Continue Reading

  • Aero1, Jun 30, 2014 GMT:
    Lovely little travel companion

    Bought the Mark 3 to replace the Mark 1. Compared to my usual heavy DSLR kit this is a real joy to use and the new EVF is wonderful. I've never been convinced by cameras which only have rear screens for composing and reviewing. The Sony allows you to compose and shoot easily in bright sunlight and adds a degree of steadiness to the shot with the camera held against the eye rather than stretched out in front of you and subject to the problems of extended arm shake! Image quality is good and ...

    Continue Reading

  • numerix, Jun 30, 2014 GMT:
    Now I only use this one. Great camera !

Questions & Answers

QUESTION

RX100M3 bug? Video has soft skin effect, can't be turned off.

Hi all, as the title says, the video has soft skin effect when "Face Detection" is turned on, and nothing I do can turn this off, tried resetting, formatting...etc Tried turning off soft skin effect for photos too, but it only applies to...photos. Any help?

J Ding asked
1 month ago

ANSWERS

Well this is interesting. I took a couple of video clips of my face close up - one with Face Detect on and the other with it off. As reluctant as I am to parade my facial features in all their 'glory' (it's all for the greater good, after all :-) ) here are couple of 100% crops of my forehead from video stills: As you can see, the effect is quite dramatic - and unnatural looking too. And as the OP says, you can't turn the skin smoothing effect off - you have to turn Face Detect off altogether. I'm surprised there hasn't been more discussion on this. Thanks to the OP for drawing it to my attention. Continue Reading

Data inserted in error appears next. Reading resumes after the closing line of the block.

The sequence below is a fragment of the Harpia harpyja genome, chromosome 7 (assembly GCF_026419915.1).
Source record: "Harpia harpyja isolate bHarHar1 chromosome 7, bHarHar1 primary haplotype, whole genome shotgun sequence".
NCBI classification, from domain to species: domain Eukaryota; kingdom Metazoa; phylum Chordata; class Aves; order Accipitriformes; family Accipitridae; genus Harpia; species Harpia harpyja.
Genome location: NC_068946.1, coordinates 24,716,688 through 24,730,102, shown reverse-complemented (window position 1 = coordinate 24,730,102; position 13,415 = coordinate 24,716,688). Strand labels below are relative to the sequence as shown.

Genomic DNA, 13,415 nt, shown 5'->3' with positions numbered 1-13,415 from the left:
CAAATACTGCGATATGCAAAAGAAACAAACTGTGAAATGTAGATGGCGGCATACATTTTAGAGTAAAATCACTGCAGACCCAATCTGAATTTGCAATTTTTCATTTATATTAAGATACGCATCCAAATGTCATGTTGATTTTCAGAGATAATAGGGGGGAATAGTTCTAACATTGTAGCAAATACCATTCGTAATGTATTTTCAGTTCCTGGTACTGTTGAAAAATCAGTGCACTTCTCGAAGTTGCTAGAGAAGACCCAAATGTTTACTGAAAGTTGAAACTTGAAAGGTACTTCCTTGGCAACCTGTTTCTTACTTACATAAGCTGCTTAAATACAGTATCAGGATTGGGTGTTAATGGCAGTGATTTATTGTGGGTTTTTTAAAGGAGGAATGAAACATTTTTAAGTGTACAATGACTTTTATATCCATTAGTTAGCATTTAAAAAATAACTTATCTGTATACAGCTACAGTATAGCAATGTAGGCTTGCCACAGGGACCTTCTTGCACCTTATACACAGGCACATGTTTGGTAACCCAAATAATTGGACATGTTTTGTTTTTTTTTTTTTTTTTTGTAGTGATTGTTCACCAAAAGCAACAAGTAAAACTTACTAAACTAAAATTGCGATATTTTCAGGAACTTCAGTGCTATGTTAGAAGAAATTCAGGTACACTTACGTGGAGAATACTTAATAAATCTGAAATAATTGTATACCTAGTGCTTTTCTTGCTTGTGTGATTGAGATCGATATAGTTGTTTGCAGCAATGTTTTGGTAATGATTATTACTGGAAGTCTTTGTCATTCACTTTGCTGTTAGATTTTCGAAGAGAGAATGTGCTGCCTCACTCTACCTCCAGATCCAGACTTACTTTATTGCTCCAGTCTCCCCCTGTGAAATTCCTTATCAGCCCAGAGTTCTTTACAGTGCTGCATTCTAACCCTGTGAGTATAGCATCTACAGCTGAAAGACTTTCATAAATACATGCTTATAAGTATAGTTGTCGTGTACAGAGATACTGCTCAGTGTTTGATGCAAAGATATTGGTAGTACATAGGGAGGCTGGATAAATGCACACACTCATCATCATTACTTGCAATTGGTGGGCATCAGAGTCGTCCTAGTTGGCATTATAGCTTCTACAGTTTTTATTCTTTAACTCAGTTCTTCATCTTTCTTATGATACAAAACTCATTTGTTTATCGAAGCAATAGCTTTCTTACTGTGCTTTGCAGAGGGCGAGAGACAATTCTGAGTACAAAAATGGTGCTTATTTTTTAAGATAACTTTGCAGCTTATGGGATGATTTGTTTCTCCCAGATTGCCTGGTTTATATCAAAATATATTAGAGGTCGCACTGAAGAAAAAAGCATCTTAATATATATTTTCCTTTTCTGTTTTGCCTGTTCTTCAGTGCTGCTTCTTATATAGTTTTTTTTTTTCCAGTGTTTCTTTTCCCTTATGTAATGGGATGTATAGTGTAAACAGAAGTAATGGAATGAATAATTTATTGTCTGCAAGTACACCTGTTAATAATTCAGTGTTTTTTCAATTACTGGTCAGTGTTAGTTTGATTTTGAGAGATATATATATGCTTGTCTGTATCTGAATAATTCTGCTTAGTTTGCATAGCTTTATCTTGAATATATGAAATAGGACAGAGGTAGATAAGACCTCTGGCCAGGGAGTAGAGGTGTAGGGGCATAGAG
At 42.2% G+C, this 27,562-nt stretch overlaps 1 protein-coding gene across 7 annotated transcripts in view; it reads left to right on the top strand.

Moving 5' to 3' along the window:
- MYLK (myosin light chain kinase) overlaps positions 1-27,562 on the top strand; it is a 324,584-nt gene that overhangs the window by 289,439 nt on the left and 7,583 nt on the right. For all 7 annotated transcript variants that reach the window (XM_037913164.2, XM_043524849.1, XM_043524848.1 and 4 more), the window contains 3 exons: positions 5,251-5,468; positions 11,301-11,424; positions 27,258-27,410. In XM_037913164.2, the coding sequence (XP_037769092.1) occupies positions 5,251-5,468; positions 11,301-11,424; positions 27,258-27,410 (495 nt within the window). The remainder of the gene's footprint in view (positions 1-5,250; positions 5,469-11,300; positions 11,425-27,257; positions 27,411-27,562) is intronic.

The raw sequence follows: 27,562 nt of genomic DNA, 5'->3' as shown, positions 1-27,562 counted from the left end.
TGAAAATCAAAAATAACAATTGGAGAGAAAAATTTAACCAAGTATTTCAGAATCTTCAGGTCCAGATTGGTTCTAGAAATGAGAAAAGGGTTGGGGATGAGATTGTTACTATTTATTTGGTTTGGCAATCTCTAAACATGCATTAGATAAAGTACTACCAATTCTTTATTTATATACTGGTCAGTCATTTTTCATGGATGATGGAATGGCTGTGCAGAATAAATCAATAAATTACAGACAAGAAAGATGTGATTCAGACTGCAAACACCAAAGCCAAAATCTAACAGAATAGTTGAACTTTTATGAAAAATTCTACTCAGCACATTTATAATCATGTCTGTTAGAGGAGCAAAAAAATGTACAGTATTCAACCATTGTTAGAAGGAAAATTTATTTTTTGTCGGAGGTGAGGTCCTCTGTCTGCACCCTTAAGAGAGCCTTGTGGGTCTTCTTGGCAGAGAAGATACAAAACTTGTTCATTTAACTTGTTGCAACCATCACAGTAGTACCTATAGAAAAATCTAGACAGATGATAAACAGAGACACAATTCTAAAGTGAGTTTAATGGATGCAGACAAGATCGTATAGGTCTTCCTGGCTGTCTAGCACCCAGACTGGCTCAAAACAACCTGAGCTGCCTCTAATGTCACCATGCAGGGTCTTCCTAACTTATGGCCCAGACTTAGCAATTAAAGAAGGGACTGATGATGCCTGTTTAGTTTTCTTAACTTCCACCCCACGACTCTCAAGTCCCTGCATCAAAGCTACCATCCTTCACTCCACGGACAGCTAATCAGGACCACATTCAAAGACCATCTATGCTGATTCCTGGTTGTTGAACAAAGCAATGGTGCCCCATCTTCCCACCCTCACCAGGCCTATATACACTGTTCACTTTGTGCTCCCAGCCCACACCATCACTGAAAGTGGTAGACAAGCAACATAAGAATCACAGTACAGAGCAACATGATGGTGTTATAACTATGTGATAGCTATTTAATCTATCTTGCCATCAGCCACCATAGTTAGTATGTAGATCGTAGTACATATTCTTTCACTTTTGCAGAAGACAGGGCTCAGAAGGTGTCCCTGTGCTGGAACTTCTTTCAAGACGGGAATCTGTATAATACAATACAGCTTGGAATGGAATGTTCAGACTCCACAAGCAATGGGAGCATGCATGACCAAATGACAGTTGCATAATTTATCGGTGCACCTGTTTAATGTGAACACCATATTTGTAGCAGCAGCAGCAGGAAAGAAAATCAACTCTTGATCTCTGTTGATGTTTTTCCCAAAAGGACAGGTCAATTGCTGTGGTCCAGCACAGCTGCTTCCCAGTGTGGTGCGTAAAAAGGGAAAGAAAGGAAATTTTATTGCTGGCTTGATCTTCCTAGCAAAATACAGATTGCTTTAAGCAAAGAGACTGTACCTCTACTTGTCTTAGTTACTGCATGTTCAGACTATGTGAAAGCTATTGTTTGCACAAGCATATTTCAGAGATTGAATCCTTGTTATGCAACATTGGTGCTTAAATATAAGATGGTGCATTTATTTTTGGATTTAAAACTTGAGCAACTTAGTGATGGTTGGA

2eyesee answered
15 days ago

This sounds like something that should be adressed with a firmware update (that, and the option for the camera not to shut down when you push down the viewfinder). So, everyone please help make sony aware of the fact that you as users are annoyed by this, for example by posting here: https://community.sony.com/?XID=M:footer:esupport Continue Reading

swede76 answered
15 days ago

QUESTION

RX100 III - Video Autofocus Tips?

Hey guys, new to the dpreview community, but I've been spending a lot of time on here lately trying to find opinions on the video autofocus differences between the Mark II and Mark III as that is becoming the deciding factor in buying one or the other. Not in a hurry to choose since ski season is a couple months away and I'm interested to see what the response is to Panasonic's LX8 when that arrives. But the Mark III just seems like such a fantastic package for everything if that dang AF would perform appropriately. -_- I really liked Interceptor121's video comparisons , but I can't find any other user comparisons in autofocus between the two. So I just want to ask what you Mark III users think on how distracting it is from the device's overall experience. (more cat video comparisons, eh?) Dumb question, but the AF could theoretically be tuned with an update from Sony?

1 day ago

ANSWERS

anyone? Continue Reading

elliottnewcomb answered
20 hours ago